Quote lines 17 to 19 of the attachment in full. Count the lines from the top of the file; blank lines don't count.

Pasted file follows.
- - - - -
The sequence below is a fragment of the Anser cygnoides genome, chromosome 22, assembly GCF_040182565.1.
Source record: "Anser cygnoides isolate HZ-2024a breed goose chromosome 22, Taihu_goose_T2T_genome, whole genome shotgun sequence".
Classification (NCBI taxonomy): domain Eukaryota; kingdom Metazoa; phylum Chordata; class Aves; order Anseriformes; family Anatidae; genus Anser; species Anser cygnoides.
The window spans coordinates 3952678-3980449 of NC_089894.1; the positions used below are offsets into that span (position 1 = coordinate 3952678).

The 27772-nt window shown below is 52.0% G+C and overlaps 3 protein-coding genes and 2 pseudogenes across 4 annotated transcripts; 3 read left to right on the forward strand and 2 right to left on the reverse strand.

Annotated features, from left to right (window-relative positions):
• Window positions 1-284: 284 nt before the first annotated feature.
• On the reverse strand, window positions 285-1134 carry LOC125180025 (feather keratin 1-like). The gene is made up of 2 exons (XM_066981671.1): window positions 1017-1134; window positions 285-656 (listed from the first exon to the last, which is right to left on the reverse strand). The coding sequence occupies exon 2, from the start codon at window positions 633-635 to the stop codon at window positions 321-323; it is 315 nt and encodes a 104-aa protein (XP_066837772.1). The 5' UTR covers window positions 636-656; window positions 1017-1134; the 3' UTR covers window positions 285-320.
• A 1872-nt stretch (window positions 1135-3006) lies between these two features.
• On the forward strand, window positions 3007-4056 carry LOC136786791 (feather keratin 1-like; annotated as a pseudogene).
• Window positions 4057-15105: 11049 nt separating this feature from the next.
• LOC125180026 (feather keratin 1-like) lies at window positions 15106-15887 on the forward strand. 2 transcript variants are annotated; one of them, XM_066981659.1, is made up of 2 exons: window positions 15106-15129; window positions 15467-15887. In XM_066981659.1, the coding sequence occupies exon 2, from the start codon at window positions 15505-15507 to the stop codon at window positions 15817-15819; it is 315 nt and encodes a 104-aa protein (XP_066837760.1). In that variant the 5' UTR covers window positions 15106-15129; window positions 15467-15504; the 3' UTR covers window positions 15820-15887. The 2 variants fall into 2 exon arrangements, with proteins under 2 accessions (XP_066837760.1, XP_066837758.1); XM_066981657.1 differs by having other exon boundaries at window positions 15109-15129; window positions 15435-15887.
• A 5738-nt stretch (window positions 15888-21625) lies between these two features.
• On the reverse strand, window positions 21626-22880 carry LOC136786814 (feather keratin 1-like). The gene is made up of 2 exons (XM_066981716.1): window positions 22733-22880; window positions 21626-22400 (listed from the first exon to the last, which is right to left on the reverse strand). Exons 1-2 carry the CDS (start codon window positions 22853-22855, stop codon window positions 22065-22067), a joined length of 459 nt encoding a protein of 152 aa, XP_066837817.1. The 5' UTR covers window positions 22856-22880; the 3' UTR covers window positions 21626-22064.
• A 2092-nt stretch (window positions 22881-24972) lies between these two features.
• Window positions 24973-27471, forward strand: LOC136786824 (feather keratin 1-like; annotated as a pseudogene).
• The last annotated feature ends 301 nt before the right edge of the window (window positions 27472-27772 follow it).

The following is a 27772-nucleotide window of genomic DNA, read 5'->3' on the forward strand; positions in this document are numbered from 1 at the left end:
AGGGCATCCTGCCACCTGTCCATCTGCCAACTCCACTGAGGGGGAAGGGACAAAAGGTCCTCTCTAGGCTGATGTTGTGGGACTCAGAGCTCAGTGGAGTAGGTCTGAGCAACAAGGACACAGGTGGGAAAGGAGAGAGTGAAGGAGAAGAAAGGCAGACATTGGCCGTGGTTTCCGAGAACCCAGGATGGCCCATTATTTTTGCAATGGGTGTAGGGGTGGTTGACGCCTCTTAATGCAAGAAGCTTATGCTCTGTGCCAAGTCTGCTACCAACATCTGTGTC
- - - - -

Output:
• The last annotated feature ends 301 nt before the right edge of the window (window positions 27472-27772 follow it).

The following is a 27772-nucleotide window of genomic DNA, read 5'->3' on the forward strand; positions in this document are numbered from 1 at the left end:
AGGGCATCCTGCCACCTGTCCATCTGCCAACTCCACTGAGGGGGAAGGGACAAAAGGTCCTCTCTAGGCTGATGTTGTGGGACTCAGAGCTCAGTGGAGTAGGTCTGAGCAACAAGGACACAGGTGGGAAAGGAGAGAGTGAAGGAGAAGAAAGGCAGACATTGGCCGTGGTTTCCGAGAACCCAGGATGGCCCATTATTTTTGCAATGGGTGTAGGGGTGGTTGACGCCTCTTAATGCAAGAAGCTTATGCTCTGTGCCAAGTCTGCTACCAACATCTGTGTC